• Related to this first point: To generate about $40,000 in pre-tax income, you need about $1 million in savings. Add some modest amount of Social Security (here’s hoping, woot) — and then build that savings until you get to where you can living comfortably. But there is unfortunately no guarantee that your next egg will be there in total when you need it. During the past 15 months, the stock market debacle has wiped out more than $2 trillion in individual retirement accounts. And that’s why people nearing retirement are both scared — and thinking twice about it.
  • And then there is the issue of how to fill your days; what to do with your time. My guess is that you can only play so much golf — and that the endless parade of daytime TV talking heads gets old after a while. So I think you are going to see a great push in this country for seniors to try to stay in the work force on their own terms — in part-time jobs, with companies that allow you to share jobs and so on. This also strikes me as a great opportunity for continuing education — if colleges and universities can get out of the 18-to-21 mindset. Many will embark on entirely new careers.
  • Saying all this, at some point as a nation we are going to have to consider what promises have been made to the currently retired in terms of company-paid pensions, health care, Social Security and so on. This is going to be the issue that sends many to their garages in Detroit and elsewhere to fetch their pitchforks in the next few months. Wait and see.

So I had an enjoyable Spring Break — but I know I’m not ready to retire.

But some warm weather here would be nice.


4 responses to “Thinking About Retirement — Oh Boy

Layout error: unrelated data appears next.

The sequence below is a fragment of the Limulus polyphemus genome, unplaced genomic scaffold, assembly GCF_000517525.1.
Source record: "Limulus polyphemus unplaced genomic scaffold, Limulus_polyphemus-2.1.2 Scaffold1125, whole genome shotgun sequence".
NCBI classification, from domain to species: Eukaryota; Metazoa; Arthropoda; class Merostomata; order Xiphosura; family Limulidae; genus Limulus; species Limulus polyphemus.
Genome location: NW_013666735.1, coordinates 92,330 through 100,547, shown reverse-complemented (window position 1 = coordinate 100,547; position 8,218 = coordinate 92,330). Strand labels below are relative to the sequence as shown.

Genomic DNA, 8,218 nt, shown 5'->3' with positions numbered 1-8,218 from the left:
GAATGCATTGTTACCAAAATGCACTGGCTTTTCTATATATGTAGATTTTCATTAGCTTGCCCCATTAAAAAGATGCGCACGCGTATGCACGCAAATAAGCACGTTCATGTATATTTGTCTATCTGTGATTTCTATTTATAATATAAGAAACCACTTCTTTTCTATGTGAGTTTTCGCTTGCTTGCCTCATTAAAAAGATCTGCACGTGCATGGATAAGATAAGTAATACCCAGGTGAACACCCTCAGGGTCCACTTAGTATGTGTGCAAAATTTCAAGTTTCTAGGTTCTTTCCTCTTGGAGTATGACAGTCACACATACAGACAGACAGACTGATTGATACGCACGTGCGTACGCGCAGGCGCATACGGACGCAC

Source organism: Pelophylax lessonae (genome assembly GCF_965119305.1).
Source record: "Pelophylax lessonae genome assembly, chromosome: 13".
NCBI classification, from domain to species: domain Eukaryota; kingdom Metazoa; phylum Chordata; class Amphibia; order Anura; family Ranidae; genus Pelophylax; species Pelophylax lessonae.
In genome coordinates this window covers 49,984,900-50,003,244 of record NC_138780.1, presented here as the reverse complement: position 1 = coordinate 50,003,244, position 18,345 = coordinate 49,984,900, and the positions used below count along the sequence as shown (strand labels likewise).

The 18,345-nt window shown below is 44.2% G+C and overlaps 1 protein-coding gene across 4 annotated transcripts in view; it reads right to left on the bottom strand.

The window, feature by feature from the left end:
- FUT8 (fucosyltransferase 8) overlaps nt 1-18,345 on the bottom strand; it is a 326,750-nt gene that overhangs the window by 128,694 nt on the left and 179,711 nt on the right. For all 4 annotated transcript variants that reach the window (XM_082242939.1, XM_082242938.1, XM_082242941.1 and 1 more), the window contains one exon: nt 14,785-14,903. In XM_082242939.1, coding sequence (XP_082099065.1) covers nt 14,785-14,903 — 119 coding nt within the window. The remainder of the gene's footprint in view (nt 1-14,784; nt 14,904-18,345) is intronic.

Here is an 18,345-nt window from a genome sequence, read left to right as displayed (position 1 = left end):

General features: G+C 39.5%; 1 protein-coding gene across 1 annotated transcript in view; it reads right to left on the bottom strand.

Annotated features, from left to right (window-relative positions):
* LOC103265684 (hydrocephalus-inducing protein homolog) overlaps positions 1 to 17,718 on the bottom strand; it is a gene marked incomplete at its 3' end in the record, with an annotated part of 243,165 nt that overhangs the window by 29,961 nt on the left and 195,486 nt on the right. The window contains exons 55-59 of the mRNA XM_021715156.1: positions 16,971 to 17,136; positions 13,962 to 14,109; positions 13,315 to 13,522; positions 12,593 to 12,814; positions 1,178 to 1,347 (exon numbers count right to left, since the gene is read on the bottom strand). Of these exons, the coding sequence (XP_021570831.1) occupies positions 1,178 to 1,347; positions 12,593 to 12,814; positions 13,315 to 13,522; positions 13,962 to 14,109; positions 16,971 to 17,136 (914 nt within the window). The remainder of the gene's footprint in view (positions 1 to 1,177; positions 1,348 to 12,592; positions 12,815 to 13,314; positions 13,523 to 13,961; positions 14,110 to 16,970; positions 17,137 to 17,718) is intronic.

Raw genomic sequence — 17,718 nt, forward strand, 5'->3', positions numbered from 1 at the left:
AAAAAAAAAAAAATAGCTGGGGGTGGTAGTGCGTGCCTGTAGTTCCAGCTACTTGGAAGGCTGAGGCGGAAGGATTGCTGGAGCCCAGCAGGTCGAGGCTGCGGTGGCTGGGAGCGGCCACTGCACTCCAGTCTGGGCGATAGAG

1. Rob:

    I enjoyed your article. I am a 59 year old resident living on Dataw. Believe it or not, I came here when I was just 51. I figured out rather quickly that I was not ready to retire and have been very active here since. I can truly say that I have NEVER in my life been happier. Retirement is not easy, especially for those “hyperactive” folks like myself. Ideally, a perfect retirement to me is slipping into it slowly….live where you want to retire and be able to work from that location on a part-time basis-the best of both worlds!

    Were you visiting friends here? I’ll buy you a drink next time you are here!


    • Bob,

      Thank you so much for your comment. And I totally agree. Most of us who have a “choice” need to figure out the best transition into retirement. My sister-in-law, Donna Klein, recently bought a house at Dataw. She is making the transition from work/home in Washington. I expect I’ll visit again — so I’ll take you up on the drink offer.

      I also think more and more people our age — and with financial resources — will want to continue working part time. It will be interesting to see how public and private organizations react to that.


  2. Richard F. Marsh

    Interesting coincidence, I am about to leave my home in Akron to my seasonal home of twelve years at Dataw for two weeks of warm weather.
    Since the Boomers life expectancy keeps extending, working part time is good for the boomer and for the country. Having a place in Dataw is a nice diversion.

  3. Richard,

    Thanks for your comment. Dataw is an enjoyable place to live/visit — certainly at this time of the year. It was sunny and mid-70s most of last week.

    And when you can combine that with some interesting part-time work during retirement — hey, life is good.